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Digital Divide: Cable Vs. Satellite

February 17, 2009

With the switch to digital television, many consumers are considering cable or satellite to improve their reception, but it can be difficult to know how to get the biggest bang for your buck.

The crispest, clearest picture comes from high-definition programming, and when it comes to HDTV, satellite has the edge, according to Marc Cook, the general manager of Abt Electronics.

"DirecTV has a dramatic edge in high-definition channels. They have a higher count of channels," Cook said.

But snow or ice can wreak havoc on a dish.

"When it was snowing, it would just go out all the time," one former satellite subscriber said.

Still, experts say satellite has a slight edge in picture quality.

Cable bundle packages may be a bit cheaper, but they come with a cost.

"Your picture is probably going to be sharper with a DirecTV signal than a cable signal because with cable you have a lot of signals fighting in one wire, and then they're all being pulled out at the other end," Cook said.

Then there's all that equipment. That's where cable triumphs, Abt Electronics president Michael Abt said.

A satellite dish needs to be installed on the southwest corner of your home, which may not be possible. And then there's all those converter boxes.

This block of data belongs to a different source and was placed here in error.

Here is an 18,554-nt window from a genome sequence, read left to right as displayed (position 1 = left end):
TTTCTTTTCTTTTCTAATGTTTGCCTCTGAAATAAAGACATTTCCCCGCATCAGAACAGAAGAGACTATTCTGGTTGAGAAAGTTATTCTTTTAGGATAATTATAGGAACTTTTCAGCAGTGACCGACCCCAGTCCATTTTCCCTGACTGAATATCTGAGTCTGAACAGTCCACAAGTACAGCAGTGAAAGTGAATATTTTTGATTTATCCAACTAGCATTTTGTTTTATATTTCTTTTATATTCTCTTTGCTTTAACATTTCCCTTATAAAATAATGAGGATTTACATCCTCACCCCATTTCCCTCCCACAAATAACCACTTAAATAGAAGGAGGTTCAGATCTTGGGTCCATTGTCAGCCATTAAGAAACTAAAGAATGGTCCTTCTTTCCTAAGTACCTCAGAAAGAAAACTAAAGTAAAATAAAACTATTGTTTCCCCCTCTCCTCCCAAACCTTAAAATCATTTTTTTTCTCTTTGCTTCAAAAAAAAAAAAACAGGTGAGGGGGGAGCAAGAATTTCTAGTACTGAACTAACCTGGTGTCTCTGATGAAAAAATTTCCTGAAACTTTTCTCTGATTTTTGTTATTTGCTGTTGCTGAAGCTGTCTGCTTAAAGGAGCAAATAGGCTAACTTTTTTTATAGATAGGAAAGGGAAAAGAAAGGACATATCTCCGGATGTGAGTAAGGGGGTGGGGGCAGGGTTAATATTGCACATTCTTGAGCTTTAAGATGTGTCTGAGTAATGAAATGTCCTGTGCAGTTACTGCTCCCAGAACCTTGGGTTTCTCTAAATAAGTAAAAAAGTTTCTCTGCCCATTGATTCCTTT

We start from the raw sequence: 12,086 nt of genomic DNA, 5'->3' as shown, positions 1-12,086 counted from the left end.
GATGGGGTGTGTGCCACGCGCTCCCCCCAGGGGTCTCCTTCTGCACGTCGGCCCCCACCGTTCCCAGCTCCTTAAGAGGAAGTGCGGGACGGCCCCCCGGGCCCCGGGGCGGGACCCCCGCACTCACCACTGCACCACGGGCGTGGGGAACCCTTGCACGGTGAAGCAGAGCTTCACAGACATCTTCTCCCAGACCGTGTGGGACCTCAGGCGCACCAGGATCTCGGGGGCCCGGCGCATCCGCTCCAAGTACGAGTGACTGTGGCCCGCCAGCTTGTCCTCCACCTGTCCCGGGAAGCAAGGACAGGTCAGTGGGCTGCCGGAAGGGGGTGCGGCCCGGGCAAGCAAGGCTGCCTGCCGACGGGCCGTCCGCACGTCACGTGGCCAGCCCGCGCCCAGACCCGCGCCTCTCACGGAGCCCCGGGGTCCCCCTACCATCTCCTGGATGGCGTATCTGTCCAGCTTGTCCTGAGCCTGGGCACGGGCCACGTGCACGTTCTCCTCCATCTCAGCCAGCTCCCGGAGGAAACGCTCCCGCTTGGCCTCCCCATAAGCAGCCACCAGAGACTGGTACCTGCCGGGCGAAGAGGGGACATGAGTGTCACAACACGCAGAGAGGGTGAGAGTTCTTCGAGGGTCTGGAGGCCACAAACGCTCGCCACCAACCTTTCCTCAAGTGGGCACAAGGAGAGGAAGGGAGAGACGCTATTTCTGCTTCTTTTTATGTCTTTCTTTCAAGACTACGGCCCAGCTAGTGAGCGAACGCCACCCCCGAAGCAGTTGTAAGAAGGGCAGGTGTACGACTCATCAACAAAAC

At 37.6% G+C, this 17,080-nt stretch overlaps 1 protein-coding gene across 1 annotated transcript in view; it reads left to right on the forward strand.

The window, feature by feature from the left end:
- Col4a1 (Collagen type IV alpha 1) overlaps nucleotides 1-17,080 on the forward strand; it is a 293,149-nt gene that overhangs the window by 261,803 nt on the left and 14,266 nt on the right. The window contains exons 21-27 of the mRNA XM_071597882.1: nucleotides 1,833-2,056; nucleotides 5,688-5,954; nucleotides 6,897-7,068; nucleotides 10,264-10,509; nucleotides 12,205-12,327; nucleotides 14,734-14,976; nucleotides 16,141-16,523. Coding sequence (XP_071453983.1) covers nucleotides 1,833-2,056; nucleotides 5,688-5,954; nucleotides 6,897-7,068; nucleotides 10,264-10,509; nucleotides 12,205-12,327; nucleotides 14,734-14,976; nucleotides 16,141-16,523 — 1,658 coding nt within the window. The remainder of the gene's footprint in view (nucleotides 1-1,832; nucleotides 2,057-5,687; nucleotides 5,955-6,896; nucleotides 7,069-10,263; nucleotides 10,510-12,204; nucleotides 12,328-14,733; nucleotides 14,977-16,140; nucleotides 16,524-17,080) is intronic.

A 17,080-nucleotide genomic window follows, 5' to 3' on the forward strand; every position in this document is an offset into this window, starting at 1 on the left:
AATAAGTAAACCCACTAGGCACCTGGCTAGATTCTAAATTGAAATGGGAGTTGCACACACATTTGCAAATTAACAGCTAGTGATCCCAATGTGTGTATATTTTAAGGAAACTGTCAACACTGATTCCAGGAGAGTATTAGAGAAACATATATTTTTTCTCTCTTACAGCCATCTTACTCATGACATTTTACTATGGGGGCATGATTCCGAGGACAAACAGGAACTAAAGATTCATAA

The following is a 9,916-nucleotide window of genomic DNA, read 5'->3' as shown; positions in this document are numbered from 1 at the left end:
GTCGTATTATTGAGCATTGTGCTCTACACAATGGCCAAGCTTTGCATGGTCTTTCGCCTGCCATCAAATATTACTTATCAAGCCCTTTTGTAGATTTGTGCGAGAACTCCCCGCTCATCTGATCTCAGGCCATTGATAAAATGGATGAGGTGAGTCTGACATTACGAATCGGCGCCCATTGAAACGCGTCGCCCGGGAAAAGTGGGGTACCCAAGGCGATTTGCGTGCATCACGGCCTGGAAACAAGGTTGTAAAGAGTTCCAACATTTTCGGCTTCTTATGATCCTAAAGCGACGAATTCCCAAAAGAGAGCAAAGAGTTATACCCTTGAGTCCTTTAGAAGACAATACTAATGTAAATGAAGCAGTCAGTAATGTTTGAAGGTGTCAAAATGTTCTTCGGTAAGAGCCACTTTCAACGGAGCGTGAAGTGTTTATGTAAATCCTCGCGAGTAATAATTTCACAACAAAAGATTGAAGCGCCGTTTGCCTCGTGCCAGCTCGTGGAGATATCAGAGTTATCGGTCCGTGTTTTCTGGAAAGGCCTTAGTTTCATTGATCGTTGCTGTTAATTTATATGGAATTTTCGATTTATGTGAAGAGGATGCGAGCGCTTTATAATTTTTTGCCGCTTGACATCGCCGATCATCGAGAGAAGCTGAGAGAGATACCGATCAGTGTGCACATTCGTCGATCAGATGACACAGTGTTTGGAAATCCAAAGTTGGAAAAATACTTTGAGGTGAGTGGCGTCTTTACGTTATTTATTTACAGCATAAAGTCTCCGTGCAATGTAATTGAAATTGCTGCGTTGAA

"With cable, you don't even need to have a box on every TV," Abt said "Whereas DirecTV, you really need to have a box on each TV."

Panasonic took things a step further: no boxes, no wires. The "true two-way" television has a cable box built in.

"You want to just put a TV up on the wall, have all the functionality of a cable box, without actually having to have a cable box, this is the perfect solution," Cook said.

If you're a commitment-phobe, cable may be the way to go, with one caveat: pricing.

"With cable, there is no commitment, however their pricing tends to fluctuate. When you first sign up with them, they may give you more aggressive pricing for 6 months," Cook explained.

So, what's the best deal? Experts say that in general, satellite TV offers more channels per dollars.

"You're contracting in a specific price, which is a nice thing. You don't have to worry about price increase month after month or year after year," Cook said.

But if you're looking for just the basics, cable is the clear winner.

"For $10 a month, you can get basic cable which are all the main stations you can get now, with the free TV, and a few more," Abt said.

If you're considering a switch, first contact your current service provider. They may offer you better pricing to keep your business.

©2009 NBC Universal, Inc. All rights reserved.

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